BY HEATHER NUGENT, HOMESCHOOLING MOTHER, WRITER, REGISTERED NURSE, DUNKIRK, NY
Everything comes around again. So my grandmother used to say when she noticed the profile of a ladies’ shoe, the hemline of the season’s newest skirts or the latest hairdo walking out of the neighborhood salon. So it is with fashion. So it is with music. And so it is proving to be with maternal-child health. After a couple of decades in which the medicalization of even normal births seemed to be the wave of the future, women are becoming educated about the benefits of a more natural approach to childbirth and are making more informed birth-related choices.
Discovering that the medical technology known as continuous electronic fetal monitoring, once promised to provide improved safety and better outcomes for them and their unborn child, has been shown to offer no benefit when a normal, healthy woman labors and gives birth, women are choosing to no longer be figuratively “tied to the bed” by this apparatus and to birth more freely and naturally, just as their great-grandmothers did. Because of this change in mindset and demands of consumers, hospital administrators are finding it to their benefit to support more natural options in birthing at their facility. For this reason, water birth, which was once a choice only afforded by women who labored at home or in birthing centers, is finding its way into hospitals here in Western NY.
Why give birth in water? For one thing, it’s more comfortable. Women who labor in warm water experience labor pains as less severe and more manageable. They also have more freedom to listen to their bodies and adjust their positions accordingly. Water provides support against their bellies and backs, where labor surges are felt. It also supports the pelvic floor muscles for women who wish to squat during labor and birth. Women who labor in water are less likely to require IV narcotics or epidural anesthesia for pain management, both of which can alter the course of a birth and lead to a series of unplanned medical interventions.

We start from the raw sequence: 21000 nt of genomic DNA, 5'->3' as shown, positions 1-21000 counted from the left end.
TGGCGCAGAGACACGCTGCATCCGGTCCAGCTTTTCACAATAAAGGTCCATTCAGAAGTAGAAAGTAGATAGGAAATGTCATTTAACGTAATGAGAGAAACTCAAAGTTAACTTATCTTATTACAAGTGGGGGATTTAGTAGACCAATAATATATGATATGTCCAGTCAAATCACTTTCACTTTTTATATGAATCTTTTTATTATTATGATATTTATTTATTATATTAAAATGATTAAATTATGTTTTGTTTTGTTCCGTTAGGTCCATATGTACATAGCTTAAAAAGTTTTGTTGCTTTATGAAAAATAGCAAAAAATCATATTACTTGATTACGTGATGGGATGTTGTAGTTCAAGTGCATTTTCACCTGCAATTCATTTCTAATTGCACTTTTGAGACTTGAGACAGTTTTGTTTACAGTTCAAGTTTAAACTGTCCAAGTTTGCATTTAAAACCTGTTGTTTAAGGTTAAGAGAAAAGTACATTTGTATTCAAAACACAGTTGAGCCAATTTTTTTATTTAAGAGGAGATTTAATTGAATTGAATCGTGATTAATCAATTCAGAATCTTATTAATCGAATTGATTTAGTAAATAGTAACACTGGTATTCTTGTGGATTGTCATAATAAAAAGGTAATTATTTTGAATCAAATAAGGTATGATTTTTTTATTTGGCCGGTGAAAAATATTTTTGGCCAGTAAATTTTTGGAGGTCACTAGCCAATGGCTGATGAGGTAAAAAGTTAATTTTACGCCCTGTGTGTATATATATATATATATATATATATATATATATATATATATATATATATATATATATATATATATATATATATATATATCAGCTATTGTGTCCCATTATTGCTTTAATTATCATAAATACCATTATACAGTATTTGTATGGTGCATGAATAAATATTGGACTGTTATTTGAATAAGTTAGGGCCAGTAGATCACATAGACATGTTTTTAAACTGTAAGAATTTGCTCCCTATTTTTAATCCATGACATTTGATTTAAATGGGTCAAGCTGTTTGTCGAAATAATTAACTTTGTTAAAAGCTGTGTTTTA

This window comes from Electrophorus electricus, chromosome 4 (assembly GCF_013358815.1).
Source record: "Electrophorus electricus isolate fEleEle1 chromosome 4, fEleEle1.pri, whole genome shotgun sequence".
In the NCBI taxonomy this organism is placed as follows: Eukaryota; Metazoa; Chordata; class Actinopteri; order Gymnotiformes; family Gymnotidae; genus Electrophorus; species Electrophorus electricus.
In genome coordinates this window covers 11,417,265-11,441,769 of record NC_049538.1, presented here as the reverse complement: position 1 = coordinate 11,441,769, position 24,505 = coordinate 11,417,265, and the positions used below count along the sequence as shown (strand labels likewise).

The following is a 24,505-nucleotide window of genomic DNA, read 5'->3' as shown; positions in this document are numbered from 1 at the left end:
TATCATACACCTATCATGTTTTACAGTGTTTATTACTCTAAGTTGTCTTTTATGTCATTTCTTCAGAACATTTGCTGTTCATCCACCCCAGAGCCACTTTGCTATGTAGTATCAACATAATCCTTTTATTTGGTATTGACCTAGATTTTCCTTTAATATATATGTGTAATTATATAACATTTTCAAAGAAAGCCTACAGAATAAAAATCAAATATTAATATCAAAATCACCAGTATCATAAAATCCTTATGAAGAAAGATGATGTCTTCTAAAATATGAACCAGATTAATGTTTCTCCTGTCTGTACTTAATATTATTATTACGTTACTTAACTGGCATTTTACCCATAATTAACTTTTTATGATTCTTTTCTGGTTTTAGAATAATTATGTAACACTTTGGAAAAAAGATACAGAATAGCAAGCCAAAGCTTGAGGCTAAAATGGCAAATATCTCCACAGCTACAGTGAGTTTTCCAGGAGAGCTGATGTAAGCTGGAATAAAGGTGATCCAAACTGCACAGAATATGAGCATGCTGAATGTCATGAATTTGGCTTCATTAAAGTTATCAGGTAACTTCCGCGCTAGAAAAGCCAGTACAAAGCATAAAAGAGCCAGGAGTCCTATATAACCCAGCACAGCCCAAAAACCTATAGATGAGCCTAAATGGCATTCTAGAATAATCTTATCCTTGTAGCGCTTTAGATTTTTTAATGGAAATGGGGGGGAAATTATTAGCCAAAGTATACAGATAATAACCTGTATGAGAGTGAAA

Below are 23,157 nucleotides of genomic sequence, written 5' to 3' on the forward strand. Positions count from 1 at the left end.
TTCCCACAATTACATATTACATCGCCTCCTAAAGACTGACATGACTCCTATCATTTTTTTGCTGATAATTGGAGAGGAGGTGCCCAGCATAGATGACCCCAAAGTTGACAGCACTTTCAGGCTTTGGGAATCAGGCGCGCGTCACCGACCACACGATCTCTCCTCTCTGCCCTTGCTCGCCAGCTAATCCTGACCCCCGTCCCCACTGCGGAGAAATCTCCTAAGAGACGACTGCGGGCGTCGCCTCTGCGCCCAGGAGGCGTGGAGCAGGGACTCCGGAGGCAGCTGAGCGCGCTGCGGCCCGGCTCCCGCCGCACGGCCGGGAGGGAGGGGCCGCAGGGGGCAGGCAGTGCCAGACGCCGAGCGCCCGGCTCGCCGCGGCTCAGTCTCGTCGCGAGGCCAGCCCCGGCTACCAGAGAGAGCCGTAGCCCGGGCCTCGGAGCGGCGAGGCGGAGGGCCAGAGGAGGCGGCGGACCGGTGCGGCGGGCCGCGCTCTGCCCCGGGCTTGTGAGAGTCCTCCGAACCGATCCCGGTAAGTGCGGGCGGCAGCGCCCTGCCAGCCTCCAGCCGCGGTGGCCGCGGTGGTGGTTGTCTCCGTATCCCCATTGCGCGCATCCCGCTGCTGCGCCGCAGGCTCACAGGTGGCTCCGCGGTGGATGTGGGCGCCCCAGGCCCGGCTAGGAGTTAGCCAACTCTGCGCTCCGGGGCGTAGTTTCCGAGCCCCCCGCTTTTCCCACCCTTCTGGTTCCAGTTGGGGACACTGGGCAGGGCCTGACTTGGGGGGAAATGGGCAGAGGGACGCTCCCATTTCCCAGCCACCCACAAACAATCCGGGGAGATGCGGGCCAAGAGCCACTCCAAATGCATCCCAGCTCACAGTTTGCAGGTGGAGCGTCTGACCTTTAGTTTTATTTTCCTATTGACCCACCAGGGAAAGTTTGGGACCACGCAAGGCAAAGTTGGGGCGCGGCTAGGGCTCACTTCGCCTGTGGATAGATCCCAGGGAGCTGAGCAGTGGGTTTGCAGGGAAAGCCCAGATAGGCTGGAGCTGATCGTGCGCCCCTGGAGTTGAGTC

Warm water is also regarded as a gentle transitioning environment for the baby to experience between womb and world. Newborn babies are accustomed to a fluid environment that is body temperature. Because the water mimics the environment inside the mother, the delivery of a baby into water is often a gentler, slower process than birthing directly into the atmosphere of the hospital room. Mother and baby are enveloped in the gentle caress of water, allowing mother to actually lift her own baby to her breast and remain together for those first few moments before the cord is cut. Having done the work, Mom gets to enjoy the spoils by being the very first to touch the fruit of her labor.